Of course, if you have standard drywall lying around the house, you can use layers of the existing drywall to soundproof your room

We suggest using 5-8 layers of existing drywall panels to close any air gaps that may allow sound transfer. However, doing so will shrink the size and floor space of the room and can add a lot of stress to the walls and ceilings. 

Moreover, using layers of standard drywall sheets can get expensive. Not to forget, stacking standard drywall layers will take a lot more effort and time than using a single layer of drywall for soundproofing. As such, if you hire professionals for the job, using layers of traditional drywall will become all the more expensive. 

How To Choose The Best Drywall For Blocking Sound Waves

Knowing the brands that manufacture the best soundproof drywall is just half the journey completed. Next comes understanding the factors you must consider to choose the appropriate drywall for soundproofing. Here are some that I keep in mind while buying soundproof drywall…

1. Installation Process

Anyone can install drywall with a few instructions, so there is no brand that particularly stands out in this aspect. However, if you choose to install more than one layer of regular drywall, the process will become relatively challenging. 

I recommend going for soundproofing drywall panels instead of alternatives, especially for beginners who have no knowledge of construction. You’ll be saving a lot of time and energy.

2. Durability

Soundproofing drywall from the aforementioned brands is known to be durable. And if you add more soundproofing material, the drywall will become tougher and more resistant to damage. In the case of accidents, too, soundproof drywall can be repaired easily.

3. Cost

Among the brands I recommended, QuietRock is the priciest, with many high-end variants available for commercial soundproofing purposes. But remember that while it may be difficult to resist the “best” drywall for soundproofing, it may not always be required, especially in residential areas.

Coming to installation, most professionals will charge similar rates, depending on the number of layers of drywall you plan to use. Overall, I suggest checking the building materials of the drywall you choose and analyzing whether the total costs will be worth it.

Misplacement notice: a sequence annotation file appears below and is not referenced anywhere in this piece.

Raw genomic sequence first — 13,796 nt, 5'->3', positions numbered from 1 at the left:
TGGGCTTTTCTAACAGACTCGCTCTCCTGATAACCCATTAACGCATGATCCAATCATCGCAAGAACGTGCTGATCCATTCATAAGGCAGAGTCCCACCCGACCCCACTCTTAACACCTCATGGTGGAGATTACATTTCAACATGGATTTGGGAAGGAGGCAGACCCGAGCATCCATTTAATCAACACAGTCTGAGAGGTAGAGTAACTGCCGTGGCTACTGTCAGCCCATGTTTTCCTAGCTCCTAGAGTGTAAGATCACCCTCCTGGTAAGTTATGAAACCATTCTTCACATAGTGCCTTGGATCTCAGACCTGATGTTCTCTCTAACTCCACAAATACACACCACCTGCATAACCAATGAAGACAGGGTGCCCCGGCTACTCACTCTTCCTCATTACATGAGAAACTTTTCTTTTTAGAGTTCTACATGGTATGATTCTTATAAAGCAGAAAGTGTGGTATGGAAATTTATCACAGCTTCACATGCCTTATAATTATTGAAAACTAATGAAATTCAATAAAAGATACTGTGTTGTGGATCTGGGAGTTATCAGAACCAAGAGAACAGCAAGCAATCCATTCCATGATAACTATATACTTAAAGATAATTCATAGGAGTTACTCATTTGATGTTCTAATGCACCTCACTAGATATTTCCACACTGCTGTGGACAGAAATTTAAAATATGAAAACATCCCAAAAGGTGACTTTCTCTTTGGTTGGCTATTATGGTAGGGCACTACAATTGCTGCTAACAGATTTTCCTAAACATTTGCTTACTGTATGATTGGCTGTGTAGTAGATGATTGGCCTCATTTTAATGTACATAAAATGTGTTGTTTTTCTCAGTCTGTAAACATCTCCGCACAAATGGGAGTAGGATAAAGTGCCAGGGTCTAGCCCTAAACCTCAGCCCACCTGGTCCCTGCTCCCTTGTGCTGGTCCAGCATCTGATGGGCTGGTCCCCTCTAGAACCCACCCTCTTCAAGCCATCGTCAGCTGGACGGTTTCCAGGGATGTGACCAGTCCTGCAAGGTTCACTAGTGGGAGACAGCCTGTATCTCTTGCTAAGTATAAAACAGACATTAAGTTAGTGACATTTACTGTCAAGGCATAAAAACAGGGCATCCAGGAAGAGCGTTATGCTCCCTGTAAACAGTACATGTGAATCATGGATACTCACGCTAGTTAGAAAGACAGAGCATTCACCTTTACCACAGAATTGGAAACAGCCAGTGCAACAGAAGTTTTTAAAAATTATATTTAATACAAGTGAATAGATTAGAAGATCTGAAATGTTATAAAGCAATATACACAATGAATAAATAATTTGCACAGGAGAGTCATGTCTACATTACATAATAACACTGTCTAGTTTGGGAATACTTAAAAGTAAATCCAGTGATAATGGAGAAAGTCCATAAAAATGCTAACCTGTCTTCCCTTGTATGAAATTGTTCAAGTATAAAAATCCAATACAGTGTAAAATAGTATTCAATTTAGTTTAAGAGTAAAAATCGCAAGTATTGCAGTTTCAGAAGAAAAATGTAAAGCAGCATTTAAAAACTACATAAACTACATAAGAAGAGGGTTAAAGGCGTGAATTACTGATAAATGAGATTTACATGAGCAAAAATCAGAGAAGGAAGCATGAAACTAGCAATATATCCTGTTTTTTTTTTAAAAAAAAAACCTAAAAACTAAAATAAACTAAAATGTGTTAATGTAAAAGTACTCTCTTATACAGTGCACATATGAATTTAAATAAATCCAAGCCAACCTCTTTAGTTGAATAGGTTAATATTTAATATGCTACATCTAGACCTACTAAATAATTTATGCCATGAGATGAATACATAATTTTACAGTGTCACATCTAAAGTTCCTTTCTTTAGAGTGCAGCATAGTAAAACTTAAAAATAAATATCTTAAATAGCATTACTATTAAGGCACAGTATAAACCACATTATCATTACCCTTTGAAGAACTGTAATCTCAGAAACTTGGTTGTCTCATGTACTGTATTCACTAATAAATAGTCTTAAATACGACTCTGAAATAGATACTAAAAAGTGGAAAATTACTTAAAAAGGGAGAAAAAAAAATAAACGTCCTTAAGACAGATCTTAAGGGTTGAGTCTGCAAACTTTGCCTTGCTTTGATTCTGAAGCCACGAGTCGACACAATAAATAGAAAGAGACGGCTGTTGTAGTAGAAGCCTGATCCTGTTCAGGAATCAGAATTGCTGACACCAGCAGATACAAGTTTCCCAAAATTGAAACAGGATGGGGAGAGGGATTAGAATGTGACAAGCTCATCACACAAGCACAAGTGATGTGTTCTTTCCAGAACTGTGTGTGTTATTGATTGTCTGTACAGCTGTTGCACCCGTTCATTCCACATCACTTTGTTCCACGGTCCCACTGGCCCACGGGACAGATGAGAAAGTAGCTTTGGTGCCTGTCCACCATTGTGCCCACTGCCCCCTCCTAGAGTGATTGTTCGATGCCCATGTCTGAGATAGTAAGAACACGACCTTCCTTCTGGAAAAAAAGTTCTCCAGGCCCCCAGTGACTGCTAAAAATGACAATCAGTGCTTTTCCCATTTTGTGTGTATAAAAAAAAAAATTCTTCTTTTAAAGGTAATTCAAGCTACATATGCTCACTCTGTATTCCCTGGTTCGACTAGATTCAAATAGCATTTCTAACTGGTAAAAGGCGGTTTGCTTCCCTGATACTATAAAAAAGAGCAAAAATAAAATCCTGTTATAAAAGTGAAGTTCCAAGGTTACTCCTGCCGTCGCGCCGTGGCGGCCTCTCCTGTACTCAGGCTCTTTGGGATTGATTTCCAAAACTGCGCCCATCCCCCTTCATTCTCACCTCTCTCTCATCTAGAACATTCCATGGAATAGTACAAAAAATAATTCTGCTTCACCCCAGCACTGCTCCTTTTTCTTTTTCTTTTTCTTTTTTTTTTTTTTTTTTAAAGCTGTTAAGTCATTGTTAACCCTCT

4. Soundproofing Preferences

Ask yourself the reason for soundproofing your space. Is it because you want a quiet space for yourself, isolated from the rest of the household? Or is one side of the house facing the traffic and the hustle and bustle of city life? 

Whatever the reason may be - ensure you research soundproof drywall, the different frequencies each type of drywall can block, the installation process, and more. Checking customer reviews of the products will also help get a clearer picture of the quality and durability of the soundproofing drywall. 

Moreover, if you’re looking to cut down distractions and promote productivity in a workspace, consider sound masking for the best results.

5. Frequency Of Use

If you’re considering soundproofing a room that is used often, you may want to invest in a premium option like the relatively expensive QuietRock drywall. On the contrary, if it’s a room that is used, say, once a week, you can simply add standard drywall layers.

6. Other Factors To Keep In Mind

When installed correctly, your wall assembly should be able to prevent noise and resist fire. On that note, you must ensure a gap between the soundproof drywall and the adjacent walls and ceiling. These gaps can be filled with acoustic caulking for effective noise reduction. 

Moreover, switch boxes, heating pipes, vents, and other fixtures can transmit sound waves. So, I suggest using putty pads for sound damping. Also, note that resilient clips and channels can reduce sound by 12-15 STC points.

How Much Does Soundproof Drywall Cost?

Compared to standard drywall, soundproof drywall costs higher, around $50, as opposed to a $10-dollar standard drywall. But when I say that opting for soundproof drywall is more cost-effective, I mean using a single layer of it, whereas you’ll require more layers when using regular drywall. 

At the end of the day, however, it comes down to your preference. If your space is relatively quiet anyway, adding a layer of traditional drywall or using soundproof curtains may do the trick! 

Interior construction of housing Construction building industry new home construction interior drywall tape. Building construction gypsum plaster walls. Soundproof Drywall Conclusion


The best drywall for soundproofing will definitely work better than your existing sheetrock. Although the material costs may be considerably high, it is a small price to pay for a tad bit of privacy!

Not to forget, high-quality drywall offers significant fire resistance and water absorption and prevents mildew growth. As a result, soundproofing your walls can indirectly help safeguard your health and improve your quality of life. 

Finally, I recommend installing soundproof curtains, window shutters, and rugs on the entryway to soundproof your doors and windows further.